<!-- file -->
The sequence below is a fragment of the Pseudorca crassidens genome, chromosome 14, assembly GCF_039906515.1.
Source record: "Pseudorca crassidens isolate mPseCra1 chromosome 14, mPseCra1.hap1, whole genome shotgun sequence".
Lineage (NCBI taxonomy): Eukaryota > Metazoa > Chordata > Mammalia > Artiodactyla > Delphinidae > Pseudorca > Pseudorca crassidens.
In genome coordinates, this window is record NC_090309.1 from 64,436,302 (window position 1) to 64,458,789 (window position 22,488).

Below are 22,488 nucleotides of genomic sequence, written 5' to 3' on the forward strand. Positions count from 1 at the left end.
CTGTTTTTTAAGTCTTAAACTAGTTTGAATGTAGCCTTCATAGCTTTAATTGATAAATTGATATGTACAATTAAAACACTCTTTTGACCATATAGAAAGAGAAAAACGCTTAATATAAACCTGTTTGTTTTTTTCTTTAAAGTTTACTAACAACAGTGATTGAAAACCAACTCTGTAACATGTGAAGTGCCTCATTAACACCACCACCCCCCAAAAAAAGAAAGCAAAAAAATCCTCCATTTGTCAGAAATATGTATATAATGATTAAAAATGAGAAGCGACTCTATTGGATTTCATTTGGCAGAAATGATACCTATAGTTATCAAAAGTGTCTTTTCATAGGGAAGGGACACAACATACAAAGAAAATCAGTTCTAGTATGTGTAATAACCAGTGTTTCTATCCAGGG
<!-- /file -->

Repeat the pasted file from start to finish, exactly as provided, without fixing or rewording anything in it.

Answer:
The sequence below is a fragment of the Pseudorca crassidens genome, chromosome 14, assembly GCF_039906515.1.
Source record: "Pseudorca crassidens isolate mPseCra1 chromosome 14, mPseCra1.hap1, whole genome shotgun sequence".
Lineage (NCBI taxonomy): Eukaryota > Metazoa > Chordata > Mammalia > Artiodactyla > Delphinidae > Pseudorca > Pseudorca crassidens.
In genome coordinates, this window is record NC_090309.1 from 64,436,302 (window position 1) to 64,458,789 (window position 22,488).

Below are 22,488 nucleotides of genomic sequence, written 5' to 3' on the forward strand. Positions count from 1 at the left end.
CTGTTTTTTAAGTCTTAAACTAGTTTGAATGTAGCCTTCATAGCTTTAATTGATAAATTGATATGTACAATTAAAACACTCTTTTGACCATATAGAAAGAGAAAAACGCTTAATATAAACCTGTTTGTTTTTTTCTTTAAAGTTTACTAACAACAGTGATTGAAAACCAACTCTGTAACATGTGAAGTGCCTCATTAACACCACCACCCCCCAAAAAAAGAAAGCAAAAAAATCCTCCATTTGTCAGAAATATGTATATAATGATTAAAAATGAGAAGCGACTCTATTGGATTTCATTTGGCAGAAATGATACCTATAGTTATCAAAAGTGTCTTTTCATAGGGAAGGGACACAACATACAAAGAAAATCAGTTCTAGTATGTGTAATAACCAGTGTTTCTATCCAGGG